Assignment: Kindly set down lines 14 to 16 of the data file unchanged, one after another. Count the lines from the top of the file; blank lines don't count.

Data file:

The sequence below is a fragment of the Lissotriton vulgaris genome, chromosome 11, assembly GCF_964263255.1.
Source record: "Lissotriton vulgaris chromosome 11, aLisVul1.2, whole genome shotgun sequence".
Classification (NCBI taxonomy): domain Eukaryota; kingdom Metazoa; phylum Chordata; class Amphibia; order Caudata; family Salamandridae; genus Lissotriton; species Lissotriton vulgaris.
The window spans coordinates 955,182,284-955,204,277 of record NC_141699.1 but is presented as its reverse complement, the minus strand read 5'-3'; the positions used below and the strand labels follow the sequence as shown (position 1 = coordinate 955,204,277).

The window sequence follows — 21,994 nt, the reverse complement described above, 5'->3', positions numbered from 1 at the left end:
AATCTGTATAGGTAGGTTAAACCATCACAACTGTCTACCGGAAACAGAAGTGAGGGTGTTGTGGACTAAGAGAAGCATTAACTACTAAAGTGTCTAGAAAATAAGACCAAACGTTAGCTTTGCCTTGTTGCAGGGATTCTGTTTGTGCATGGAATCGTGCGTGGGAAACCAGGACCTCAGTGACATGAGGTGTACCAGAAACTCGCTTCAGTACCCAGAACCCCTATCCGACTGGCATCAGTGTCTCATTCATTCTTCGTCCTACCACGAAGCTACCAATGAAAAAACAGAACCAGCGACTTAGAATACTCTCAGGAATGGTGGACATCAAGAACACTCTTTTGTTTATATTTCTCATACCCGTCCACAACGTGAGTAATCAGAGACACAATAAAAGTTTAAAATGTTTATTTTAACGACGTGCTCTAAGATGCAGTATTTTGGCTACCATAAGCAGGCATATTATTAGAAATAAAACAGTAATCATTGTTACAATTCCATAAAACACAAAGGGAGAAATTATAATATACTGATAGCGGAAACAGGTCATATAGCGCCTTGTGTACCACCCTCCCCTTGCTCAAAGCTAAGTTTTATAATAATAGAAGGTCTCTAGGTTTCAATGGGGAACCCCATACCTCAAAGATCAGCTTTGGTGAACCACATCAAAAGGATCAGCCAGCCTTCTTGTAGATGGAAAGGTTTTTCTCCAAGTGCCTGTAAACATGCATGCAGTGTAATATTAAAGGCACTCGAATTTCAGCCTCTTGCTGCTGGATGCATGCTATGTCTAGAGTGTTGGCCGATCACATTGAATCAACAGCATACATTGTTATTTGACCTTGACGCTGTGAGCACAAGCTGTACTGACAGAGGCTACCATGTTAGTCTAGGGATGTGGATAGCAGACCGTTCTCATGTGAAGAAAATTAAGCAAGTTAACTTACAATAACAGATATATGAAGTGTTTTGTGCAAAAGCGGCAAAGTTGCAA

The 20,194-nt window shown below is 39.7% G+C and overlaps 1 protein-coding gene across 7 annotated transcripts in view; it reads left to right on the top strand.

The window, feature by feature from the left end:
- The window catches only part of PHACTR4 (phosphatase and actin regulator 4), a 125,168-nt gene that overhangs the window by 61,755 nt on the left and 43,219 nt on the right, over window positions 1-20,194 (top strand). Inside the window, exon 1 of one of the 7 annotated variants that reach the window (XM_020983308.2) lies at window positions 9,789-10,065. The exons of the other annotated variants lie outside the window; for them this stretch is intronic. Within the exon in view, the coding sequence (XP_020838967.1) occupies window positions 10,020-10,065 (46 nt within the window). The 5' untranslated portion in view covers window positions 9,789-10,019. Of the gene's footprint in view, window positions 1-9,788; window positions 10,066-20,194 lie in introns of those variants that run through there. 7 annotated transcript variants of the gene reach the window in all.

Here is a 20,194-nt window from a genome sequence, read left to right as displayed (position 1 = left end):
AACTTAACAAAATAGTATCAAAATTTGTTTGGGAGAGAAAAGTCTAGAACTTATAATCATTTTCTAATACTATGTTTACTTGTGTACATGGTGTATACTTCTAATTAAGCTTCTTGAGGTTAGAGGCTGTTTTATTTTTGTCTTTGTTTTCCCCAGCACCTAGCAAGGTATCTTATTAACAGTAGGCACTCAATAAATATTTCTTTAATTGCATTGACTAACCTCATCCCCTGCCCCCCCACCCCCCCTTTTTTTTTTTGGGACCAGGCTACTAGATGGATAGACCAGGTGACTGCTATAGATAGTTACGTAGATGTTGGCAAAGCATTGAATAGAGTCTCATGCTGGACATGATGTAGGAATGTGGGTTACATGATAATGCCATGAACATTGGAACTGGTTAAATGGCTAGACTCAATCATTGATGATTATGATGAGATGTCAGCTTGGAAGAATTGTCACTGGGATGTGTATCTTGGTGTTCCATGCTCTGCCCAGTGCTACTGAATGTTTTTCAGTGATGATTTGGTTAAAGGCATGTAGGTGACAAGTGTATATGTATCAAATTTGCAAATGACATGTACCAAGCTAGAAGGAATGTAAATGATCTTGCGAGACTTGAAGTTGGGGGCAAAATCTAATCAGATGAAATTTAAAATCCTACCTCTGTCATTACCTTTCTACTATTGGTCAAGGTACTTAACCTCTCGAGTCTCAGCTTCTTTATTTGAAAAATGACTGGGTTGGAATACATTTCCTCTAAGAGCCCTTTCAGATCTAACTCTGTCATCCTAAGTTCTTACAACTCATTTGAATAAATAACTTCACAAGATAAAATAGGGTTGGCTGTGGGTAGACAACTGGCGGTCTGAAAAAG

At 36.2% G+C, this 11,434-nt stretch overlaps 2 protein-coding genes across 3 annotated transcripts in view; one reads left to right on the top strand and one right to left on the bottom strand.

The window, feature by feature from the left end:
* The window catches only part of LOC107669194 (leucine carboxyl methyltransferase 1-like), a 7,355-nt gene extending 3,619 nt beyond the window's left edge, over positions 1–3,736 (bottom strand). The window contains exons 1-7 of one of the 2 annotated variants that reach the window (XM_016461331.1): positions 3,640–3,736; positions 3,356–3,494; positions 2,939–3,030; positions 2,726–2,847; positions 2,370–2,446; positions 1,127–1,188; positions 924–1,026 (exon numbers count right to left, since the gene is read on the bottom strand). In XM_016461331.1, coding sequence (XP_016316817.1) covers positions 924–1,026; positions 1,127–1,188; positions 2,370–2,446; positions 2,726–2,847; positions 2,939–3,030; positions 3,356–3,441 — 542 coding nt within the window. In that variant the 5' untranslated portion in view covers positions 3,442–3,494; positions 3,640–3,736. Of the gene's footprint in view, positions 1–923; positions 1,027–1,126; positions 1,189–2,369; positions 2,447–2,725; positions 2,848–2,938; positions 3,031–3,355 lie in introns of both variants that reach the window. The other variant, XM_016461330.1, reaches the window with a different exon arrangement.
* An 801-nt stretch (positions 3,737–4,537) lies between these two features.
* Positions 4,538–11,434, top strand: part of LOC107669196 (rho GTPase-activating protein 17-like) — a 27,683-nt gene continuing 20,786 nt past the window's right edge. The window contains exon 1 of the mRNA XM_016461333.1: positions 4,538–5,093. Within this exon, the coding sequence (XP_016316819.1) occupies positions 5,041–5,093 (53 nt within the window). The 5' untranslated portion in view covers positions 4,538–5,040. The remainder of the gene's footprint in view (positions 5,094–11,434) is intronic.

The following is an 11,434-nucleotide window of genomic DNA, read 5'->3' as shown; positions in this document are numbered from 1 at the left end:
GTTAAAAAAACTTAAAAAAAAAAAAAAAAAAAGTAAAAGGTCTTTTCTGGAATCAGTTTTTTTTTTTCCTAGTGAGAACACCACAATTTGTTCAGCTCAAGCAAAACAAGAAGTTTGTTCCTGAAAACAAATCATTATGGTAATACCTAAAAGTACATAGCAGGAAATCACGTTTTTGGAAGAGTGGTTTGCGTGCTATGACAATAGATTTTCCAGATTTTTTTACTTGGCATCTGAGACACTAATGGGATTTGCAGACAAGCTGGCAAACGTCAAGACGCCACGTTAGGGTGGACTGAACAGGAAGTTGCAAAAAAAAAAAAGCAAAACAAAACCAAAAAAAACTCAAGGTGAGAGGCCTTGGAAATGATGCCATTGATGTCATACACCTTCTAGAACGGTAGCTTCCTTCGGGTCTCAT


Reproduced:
* The window catches only part of LOC107669194 (leucine carboxyl methyltransferase 1-like), a 7,355-nt gene extending 3,619 nt beyond the window's left edge, over positions 1–3,736 (bottom strand). The window contains exons 1-7 of one of the 2 annotated variants that reach the window (XM_016461331.1): positions 3,640–3,736; positions 3,356–3,494; positions 2,939–3,030; positions 2,726–2,847; positions 2,370–2,446; positions 1,127–1,188; positions 924–1,026 (exon numbers count right to left, since the gene is read on the bottom strand). In XM_016461331.1, coding sequence (XP_016316817.1) covers positions 924–1,026; positions 1,127–1,188; positions 2,370–2,446; positions 2,726–2,847; positions 2,939–3,030; positions 3,356–3,441 — 542 coding nt within the window. In that variant the 5' untranslated portion in view covers positions 3,442–3,494; positions 3,640–3,736. Of the gene's footprint in view, positions 1–923; positions 1,027–1,126; positions 1,189–2,369; positions 2,447–2,725; positions 2,848–2,938; positions 3,031–3,355 lie in introns of both variants that reach the window. The other variant, XM_016461330.1, reaches the window with a different exon arrangement.
* An 801-nt stretch (positions 3,737–4,537) lies between these two features.
* Positions 4,538–11,434, top strand: part of LOC107669196 (rho GTPase-activating protein 17-like) — a 27,683-nt gene continuing 20,786 nt past the window's right edge. The window contains exon 1 of the mRNA XM_016461333.1: positions 4,538–5,093. Within this exon, the coding sequence (XP_016316819.1) occupies positions 5,041–5,093 (53 nt within the window). The 5' untranslated portion in view covers positions 4,538–5,040. The remainder of the gene's footprint in view (positions 5,094–11,434) is intronic.